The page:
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How to Protect Your Network Infrastructure From Shellshock
Recently, the media has been abuzz with Shellshock (also known as Bashdoor) vulnerability. This comes in an array of vulnerabilities that are being discovered daily. It should come as no surprise that products today still ship with software bugs, and vulnerability discoveries like these are not going to stop in the future. So what can be done to provide protection or at the least minimize the impact of such vulnerabilities?

Like the old adage, knowledge is power. Knowing about vulnerabilities as soon as possible is important so that corrective action can be taken—like installing updates and patching the holes that have been discovered. This is important as any vulnerability that gets published becomes accessible to second hand users who can exploit it.

Protecting against Shellshock

Once updates are in place you need to make sure that they work. This is where Spirent can help. By having exploits of vulnerabilities like Shellshock readily available in our TestCloud database, you can see if the updates and patches work as expected to protect your network and business interests.
For protection from future vulnerability discoveries, one has to look at robustness and resiliency testing of any network or infrastructure solution. Fuzzing testing provides this type of insight by sending invalid, random data to the solution with the goal of crashing it or rendering it useless. This exposes system faults and potential vulnerabilities in the solution. Fuzzing testing has been added to many best practices and software development lifecycles. However, many are still not aware of the benefits of this and have not implemented this into their development processes.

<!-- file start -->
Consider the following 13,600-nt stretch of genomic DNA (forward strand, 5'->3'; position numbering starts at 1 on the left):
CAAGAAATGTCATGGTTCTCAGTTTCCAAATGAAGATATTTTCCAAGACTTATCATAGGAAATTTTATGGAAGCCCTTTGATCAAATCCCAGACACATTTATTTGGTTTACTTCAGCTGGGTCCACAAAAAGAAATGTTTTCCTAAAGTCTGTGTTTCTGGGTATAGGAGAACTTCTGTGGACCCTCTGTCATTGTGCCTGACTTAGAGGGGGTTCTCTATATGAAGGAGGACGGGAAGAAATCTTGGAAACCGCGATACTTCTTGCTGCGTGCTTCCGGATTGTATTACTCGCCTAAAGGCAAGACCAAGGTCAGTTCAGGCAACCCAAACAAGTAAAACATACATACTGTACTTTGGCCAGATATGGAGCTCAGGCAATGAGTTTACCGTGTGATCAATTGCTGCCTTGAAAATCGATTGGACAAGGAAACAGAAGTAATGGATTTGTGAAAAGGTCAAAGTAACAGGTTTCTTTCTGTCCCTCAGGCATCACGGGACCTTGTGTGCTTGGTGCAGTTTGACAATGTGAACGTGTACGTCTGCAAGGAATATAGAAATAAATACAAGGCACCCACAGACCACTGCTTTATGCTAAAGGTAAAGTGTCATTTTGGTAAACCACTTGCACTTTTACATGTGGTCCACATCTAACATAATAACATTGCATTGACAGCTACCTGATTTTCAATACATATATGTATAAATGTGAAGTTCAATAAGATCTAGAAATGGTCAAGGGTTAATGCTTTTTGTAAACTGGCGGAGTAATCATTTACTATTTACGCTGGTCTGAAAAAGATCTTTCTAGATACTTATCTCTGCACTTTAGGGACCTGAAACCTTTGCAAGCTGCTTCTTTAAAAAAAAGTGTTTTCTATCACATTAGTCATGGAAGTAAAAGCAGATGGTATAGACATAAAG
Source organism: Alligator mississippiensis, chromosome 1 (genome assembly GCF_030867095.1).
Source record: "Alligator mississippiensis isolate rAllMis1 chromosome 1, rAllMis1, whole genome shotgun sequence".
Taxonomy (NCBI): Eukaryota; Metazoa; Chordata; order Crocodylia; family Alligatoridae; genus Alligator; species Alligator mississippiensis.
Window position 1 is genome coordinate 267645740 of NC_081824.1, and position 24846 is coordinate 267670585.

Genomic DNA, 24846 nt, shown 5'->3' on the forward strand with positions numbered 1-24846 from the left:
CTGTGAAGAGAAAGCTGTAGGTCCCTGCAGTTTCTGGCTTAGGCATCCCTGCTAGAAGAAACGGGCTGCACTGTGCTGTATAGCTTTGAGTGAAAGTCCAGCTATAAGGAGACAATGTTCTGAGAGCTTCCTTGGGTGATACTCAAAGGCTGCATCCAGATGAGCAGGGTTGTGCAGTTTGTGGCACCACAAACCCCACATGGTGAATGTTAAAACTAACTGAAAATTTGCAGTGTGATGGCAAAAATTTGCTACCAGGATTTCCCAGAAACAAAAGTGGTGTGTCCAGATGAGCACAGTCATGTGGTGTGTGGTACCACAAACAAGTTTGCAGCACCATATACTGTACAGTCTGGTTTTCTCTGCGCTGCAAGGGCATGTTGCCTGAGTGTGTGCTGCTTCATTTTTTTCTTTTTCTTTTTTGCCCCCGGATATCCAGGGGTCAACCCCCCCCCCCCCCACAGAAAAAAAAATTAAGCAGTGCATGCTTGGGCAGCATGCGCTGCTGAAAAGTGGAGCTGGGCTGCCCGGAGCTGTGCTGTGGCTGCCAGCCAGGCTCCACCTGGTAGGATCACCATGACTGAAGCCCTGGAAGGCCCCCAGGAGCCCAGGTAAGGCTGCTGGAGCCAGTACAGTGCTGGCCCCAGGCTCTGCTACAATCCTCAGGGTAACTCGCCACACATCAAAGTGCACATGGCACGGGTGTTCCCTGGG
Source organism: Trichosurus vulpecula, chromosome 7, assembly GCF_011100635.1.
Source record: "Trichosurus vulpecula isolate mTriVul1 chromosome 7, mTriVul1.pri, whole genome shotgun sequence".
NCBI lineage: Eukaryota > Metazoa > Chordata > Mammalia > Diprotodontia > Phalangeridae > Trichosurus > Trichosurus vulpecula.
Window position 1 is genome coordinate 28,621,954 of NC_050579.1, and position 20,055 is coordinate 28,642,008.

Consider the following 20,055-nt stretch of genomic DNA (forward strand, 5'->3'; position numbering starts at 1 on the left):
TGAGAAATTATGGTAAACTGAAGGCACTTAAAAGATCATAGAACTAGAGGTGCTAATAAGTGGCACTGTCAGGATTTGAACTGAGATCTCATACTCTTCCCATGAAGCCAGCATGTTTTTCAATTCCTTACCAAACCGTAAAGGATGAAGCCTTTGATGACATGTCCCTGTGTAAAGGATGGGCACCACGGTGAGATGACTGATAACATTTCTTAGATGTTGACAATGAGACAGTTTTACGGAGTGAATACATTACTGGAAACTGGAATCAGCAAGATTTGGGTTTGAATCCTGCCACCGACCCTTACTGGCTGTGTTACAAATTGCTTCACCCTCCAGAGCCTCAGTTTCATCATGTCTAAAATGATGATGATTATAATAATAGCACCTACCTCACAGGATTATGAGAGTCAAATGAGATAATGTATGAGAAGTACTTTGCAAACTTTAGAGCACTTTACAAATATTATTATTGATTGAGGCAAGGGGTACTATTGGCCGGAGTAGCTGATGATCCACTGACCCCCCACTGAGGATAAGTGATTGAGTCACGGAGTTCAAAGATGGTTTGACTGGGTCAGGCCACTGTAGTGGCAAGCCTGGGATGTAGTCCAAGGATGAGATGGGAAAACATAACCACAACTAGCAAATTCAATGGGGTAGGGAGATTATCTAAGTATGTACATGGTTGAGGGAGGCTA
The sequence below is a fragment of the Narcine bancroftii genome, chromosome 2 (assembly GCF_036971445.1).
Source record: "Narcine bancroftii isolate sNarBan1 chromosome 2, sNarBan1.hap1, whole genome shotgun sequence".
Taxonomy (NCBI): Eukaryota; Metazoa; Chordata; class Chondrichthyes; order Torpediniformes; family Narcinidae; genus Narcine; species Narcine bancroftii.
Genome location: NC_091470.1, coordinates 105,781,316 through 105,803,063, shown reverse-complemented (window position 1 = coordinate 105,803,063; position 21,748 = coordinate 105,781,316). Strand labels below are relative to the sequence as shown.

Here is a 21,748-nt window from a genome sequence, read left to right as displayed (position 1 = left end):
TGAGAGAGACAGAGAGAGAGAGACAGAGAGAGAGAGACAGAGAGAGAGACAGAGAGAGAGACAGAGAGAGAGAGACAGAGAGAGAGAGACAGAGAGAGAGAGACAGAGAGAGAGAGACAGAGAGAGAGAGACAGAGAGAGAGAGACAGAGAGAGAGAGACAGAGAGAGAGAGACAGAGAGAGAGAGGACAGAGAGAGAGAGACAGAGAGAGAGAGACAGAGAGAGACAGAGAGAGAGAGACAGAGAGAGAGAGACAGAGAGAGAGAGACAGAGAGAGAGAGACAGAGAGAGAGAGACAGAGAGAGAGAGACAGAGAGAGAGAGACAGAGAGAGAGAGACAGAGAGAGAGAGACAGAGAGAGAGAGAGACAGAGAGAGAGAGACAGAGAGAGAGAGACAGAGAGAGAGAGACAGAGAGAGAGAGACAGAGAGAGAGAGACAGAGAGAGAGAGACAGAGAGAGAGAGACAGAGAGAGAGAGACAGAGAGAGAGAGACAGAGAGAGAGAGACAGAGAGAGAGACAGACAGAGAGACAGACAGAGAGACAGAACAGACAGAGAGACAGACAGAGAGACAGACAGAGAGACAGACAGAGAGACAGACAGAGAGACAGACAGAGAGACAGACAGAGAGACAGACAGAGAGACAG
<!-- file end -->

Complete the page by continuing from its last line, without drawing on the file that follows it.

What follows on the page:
We need to be active in addressing security concerns to make sure we minimize risk. Keeping on top of your solutions updates is important to ensure you are protected and don't become a victim to these vulnerabilities.

Have you been impacted by Shellshock? We would love to hear your thoughts on how to minimize the impact of vulnerabilities such as Shellshock. Leave your comment below.
By: David DeSanto and Ankur Chadda - 11/12/2014 10:38:23 AM
Tags: Security, Shellshock, Testing

 


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